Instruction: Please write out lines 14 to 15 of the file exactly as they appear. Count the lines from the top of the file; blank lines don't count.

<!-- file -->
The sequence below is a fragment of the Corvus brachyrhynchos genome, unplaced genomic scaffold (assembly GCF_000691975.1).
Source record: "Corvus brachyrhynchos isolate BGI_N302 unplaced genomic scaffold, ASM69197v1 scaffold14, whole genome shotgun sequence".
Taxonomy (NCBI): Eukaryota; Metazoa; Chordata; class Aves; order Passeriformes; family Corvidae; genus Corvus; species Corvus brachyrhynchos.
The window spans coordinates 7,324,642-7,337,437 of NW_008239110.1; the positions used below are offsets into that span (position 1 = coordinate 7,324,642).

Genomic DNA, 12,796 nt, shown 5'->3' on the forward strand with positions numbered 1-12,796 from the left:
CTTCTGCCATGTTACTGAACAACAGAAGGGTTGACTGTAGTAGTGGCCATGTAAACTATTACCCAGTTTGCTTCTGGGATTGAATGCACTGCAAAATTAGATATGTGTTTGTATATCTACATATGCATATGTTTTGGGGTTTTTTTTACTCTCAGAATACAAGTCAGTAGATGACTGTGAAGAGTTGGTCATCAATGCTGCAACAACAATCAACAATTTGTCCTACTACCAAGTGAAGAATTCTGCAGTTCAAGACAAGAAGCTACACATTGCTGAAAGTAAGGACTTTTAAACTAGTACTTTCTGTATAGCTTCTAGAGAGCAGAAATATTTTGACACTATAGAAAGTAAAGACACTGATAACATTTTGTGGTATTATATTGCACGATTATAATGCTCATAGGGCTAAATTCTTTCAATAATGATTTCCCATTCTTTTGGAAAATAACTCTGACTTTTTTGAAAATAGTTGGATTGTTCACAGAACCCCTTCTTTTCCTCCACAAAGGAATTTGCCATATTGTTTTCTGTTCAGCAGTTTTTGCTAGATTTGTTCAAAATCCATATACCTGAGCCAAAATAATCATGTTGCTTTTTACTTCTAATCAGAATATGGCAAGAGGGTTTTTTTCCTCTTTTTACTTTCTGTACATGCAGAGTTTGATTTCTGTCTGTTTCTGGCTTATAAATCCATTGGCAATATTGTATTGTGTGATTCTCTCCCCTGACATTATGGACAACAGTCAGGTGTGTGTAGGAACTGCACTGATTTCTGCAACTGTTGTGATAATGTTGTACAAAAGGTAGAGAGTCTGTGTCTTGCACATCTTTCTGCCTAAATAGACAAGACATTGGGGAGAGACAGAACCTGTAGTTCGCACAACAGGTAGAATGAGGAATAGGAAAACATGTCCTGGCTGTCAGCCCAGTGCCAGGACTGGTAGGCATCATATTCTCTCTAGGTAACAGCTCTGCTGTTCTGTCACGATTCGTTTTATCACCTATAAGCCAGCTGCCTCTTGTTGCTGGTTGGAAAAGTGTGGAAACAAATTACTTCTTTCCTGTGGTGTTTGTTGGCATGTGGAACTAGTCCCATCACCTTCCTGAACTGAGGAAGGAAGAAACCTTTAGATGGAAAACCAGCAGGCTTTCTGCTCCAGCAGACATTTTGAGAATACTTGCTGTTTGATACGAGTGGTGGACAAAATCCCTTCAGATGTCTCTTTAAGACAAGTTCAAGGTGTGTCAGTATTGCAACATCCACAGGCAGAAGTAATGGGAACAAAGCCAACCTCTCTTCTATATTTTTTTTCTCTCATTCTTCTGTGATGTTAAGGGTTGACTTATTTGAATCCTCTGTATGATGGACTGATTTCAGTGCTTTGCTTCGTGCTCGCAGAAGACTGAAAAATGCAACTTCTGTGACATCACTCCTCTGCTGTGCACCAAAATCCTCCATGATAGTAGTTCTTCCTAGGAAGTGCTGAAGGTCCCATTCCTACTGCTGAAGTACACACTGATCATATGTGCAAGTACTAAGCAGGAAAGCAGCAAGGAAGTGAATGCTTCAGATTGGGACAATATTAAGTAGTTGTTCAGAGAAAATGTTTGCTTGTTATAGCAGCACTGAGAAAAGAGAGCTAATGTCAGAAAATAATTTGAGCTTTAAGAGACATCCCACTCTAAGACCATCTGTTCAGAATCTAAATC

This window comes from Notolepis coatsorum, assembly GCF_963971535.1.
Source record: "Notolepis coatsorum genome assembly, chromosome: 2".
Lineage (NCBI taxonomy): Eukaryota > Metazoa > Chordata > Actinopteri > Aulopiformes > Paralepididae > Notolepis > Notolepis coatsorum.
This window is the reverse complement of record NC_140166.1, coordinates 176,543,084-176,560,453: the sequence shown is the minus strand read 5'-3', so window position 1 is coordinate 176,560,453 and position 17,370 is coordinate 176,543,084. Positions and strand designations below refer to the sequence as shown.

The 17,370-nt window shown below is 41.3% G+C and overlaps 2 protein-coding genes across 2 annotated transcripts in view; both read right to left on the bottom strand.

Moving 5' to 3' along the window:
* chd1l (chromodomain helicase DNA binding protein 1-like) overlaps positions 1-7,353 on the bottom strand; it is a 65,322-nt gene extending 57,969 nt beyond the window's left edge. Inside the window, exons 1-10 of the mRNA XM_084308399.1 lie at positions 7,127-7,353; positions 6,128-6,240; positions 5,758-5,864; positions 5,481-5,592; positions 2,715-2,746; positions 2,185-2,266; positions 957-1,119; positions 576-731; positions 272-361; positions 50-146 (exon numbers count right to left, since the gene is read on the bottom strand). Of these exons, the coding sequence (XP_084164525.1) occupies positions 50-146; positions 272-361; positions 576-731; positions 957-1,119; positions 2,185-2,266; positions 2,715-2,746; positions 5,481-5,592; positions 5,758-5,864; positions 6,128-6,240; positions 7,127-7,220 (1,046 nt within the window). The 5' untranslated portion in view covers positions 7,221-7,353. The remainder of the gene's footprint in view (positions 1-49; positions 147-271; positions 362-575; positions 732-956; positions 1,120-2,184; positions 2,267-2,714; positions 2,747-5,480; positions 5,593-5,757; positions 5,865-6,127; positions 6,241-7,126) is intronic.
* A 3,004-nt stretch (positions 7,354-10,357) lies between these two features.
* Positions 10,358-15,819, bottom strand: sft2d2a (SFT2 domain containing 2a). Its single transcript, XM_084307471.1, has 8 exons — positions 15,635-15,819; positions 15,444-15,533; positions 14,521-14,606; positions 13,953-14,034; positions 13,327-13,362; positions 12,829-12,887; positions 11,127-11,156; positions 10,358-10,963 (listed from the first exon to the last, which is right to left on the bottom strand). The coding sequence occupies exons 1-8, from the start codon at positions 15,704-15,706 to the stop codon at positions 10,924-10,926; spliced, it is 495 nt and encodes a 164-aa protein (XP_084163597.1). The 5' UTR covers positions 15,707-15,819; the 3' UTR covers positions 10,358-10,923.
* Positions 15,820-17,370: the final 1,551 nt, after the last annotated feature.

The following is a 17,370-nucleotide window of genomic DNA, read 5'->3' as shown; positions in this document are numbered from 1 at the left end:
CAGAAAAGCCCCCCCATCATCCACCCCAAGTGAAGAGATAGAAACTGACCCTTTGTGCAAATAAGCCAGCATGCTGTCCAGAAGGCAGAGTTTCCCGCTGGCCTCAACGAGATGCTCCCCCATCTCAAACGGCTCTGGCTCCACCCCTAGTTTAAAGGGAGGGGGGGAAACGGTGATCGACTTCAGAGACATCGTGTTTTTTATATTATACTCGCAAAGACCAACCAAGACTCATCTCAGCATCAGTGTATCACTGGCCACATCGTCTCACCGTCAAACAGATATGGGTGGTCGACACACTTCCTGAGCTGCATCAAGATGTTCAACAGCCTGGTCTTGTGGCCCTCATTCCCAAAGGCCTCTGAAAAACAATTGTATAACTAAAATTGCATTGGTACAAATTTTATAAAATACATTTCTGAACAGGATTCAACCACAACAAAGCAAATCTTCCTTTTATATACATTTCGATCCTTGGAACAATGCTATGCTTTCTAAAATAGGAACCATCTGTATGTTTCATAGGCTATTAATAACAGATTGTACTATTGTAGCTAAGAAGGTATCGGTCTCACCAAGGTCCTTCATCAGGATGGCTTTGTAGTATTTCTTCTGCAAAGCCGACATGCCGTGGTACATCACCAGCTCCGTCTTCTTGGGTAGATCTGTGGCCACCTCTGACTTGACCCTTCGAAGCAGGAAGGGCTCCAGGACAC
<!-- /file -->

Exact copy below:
* A 3,004-nt stretch (positions 7,354-10,357) lies between these two features.
* Positions 10,358-15,819, bottom strand: sft2d2a (SFT2 domain containing 2a). Its single transcript, XM_084307471.1, has 8 exons — positions 15,635-15,819; positions 15,444-15,533; positions 14,521-14,606; positions 13,953-14,034; positions 13,327-13,362; positions 12,829-12,887; positions 11,127-11,156; positions 10,358-10,963 (listed from the first exon to the last, which is right to left on the bottom strand). The coding sequence occupies exons 1-8, from the start codon at positions 15,704-15,706 to the stop codon at positions 10,924-10,926; spliced, it is 495 nt and encodes a 164-aa protein (XP_084163597.1). The 5' UTR covers positions 15,707-15,819; the 3' UTR covers positions 10,358-10,923.